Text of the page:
'Reducing' scope of global variables in functions

I have a question with respect to globals in functions. I rely a lot on generating functions inside functions that take in data arguments. However, I am finding that changing the data (eg. a and idxs in the global scope below) are changing my functions. I haven’t been able to figure out how to fix a and idxs when I generate the functions so the output does not change, eg. would always return 74 below.

a = [1,2,3,4,5];
idxs = [2,3,4];
x = [6,7,8,9,10];
fn = x -> sum(a[idxs].*x[idxs]);
fn(x)          # 74, initially.
idxs = [1,2];  # Changing indices...
fn(x)          # 20, changes value of function.
# Changes in 'a' have a similar effect;
a = [0,2,3,4,5];
fn(x) # 14

I have tried some global/local hackery and copying of a and idxs but that doesn’t help. Let me know how to get around this issue. Sorry in advance if this is really elementary, Julia is not my strong suit.

You can use a let block to ensure that the a and idxs inside fn refer to a captured copy of the external variables:

julia> a = [1,2,3,4,5];

julia> idxs = [2,3,4];

julia> x = [6,7,8,9,10];

julia> fn = let a = copy(a), idxs = copy(idxs)
         # inside this `let` block, `a` and `idxs` refer to the local *copies*
         x -> sum(a[idxs] .* x[idxs])
#13 (generic function with 1 method)

julia> fn(x)

julia> idxs .= [1, 2]
2-element Array{Int64,1}:

julia> fn(x)

Thanks for the prompt reply. That was really helpful, but also really frustrating. Because yes, the above works in the ‘map’ method of writing functions, but if I try with a traditional function declaration, it fails!

a_mat = [[1,2,3,4,5],
x = [6,7,8,9,10];
fns = [];
for i=1:3
    function fn(x)
        let a = copy(a_mat[i])
        return sum(a.*x);
    push!(fns, fn);
println([i(x) for i in fns]) # [130, 170,210]
a_mat[2][2] = 10;
println([i(x) for i in fns]) # [130, 219, 210]

What is the difference between what we were doing above and here? Thanks again.

Pass the global variables as arguments to the functions and you will avoid all such issues.

I would prefer to not have to pass optional arguments to each function, but I guess that would be a way to get around this issue. I just figured that there must be a less painful method. Also, frankly I don’t understand the difference between the two examples I provided.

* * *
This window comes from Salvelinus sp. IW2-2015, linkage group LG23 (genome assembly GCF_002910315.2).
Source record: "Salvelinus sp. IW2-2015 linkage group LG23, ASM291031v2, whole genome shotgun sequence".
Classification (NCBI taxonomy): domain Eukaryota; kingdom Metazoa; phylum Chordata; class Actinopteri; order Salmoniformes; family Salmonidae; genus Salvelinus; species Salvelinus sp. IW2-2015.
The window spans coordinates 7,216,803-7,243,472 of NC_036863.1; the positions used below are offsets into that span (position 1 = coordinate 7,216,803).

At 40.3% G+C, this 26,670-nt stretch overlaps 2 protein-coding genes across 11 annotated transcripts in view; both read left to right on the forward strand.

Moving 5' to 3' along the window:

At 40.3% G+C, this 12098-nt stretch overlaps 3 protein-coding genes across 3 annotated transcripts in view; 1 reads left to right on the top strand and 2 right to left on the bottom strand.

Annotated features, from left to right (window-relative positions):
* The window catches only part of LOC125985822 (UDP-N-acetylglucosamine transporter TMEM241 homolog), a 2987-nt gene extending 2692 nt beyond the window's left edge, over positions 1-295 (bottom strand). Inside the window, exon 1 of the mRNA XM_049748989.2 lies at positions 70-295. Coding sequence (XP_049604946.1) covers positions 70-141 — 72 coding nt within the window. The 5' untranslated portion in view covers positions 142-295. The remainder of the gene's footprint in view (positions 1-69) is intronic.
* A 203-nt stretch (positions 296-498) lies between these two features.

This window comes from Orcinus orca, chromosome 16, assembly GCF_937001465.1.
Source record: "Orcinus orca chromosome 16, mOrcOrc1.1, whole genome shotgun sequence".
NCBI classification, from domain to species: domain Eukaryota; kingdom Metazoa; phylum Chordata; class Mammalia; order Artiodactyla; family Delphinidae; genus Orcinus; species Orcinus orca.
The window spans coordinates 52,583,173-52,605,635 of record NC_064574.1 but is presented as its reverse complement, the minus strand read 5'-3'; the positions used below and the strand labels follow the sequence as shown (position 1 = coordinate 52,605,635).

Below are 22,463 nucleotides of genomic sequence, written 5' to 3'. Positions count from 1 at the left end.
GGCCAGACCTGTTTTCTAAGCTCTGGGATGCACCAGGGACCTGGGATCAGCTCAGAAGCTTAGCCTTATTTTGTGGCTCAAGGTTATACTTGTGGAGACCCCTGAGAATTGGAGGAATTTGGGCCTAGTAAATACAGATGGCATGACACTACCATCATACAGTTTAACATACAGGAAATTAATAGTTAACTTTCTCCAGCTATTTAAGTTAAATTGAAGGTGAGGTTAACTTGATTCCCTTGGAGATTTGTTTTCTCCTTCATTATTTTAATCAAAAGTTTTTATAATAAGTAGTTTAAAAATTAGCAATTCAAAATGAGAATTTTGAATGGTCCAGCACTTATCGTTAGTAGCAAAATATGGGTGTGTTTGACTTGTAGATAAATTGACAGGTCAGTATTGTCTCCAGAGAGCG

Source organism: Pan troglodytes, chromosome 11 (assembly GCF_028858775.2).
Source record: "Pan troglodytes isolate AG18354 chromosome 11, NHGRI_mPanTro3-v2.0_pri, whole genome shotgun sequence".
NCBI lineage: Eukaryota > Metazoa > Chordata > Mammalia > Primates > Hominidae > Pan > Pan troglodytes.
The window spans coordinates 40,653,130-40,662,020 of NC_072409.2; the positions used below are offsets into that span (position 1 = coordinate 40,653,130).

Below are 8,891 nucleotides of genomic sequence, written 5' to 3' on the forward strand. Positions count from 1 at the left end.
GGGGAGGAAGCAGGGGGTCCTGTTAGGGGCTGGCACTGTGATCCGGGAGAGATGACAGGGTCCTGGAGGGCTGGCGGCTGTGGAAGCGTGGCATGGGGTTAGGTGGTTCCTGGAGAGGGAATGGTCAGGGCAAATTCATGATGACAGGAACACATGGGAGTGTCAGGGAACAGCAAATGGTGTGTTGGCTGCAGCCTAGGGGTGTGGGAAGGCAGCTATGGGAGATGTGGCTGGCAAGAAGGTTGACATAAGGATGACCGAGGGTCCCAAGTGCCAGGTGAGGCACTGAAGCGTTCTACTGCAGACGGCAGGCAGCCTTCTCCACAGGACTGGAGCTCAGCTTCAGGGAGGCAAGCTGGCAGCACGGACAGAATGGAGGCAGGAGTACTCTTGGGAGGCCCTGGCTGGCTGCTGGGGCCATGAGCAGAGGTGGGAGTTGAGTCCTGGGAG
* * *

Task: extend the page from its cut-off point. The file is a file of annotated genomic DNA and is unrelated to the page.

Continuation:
Actually, rather hilariously, passing globals as optional arguments doesn’t work either, a la:

    function fn(x, a = copy(a_mat[i]))
        return sum(a.*x);

When a is modified, the output is still changed. I guess I will keep searching for a solution.

You’ve put your let block inside the function body, while I put mine outside the function body. In your example, the global a_mat is copied every time you call fn, and then work is done with that fresh copy. That doesn’t accomplish your goal of isolating the behavior of the function from external changes to a_mat because every call to fn just copies whatever a_mat[i] happens to be right now. You need to do the copy exactly once, when the function is defined, and putting the function definition inside the let block is a nice trick for accomplishing that.

You can achieve the behavior you want by doing:

fn = let a = copy(a_mat[i])
  function (x)
    return sum(a .* x)


let a = copy(a_mat[i])
  global fn  # we need this otherwise the `fn` will only
             # be a local variable in the `let` block
  function fn(x)
    return sum(a .* x)

I misunderstood the question.
But it sounds like doing this and later modifying the global arrays will lead to confusing code, where the reader will exactly be wondering which version of what is being used where.

You can just copy the initial values into new arrays which are never modified and use those inside the functions.

Alright, now I am getting my head around it. I used the first for clarify and worked perfectly. Thanks!

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Thanks for the feedback and the help @dpsanders! Part of the issue is that the supposed ‘globals’ are products of functions called inside functions in a loop. It has been a serious challenge making code that is robust to potential scope issues.